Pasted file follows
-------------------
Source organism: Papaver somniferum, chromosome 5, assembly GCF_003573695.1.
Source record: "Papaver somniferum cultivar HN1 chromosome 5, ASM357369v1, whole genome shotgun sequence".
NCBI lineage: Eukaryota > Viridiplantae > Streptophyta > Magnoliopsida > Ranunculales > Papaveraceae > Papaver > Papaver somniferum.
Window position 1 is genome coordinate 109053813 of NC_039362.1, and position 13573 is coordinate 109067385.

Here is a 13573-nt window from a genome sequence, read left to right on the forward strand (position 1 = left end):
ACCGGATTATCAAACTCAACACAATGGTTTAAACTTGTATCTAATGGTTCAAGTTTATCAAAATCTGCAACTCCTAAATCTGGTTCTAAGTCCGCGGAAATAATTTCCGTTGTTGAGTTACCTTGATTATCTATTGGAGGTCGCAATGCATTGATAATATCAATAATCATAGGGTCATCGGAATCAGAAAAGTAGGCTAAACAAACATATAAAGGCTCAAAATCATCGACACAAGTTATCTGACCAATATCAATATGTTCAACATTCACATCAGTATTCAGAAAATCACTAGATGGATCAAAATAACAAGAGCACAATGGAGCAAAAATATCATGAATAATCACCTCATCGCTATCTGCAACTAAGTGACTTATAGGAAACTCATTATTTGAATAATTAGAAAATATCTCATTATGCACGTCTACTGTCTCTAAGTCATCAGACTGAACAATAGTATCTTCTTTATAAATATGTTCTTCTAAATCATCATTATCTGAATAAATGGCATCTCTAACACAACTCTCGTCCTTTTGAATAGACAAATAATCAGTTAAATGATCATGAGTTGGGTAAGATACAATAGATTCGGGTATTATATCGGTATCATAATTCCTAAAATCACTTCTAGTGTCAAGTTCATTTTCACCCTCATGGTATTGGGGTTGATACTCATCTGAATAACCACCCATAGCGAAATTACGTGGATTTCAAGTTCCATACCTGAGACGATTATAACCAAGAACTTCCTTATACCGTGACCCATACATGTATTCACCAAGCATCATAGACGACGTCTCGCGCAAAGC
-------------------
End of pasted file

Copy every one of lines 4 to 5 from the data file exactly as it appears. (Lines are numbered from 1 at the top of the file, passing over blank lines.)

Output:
Window position 1 is genome coordinate 109053813 of NC_039362.1, and position 13573 is coordinate 109067385.

Here is a 13573-nt window from a genome sequence, read left to right on the forward strand (position 1 = left end):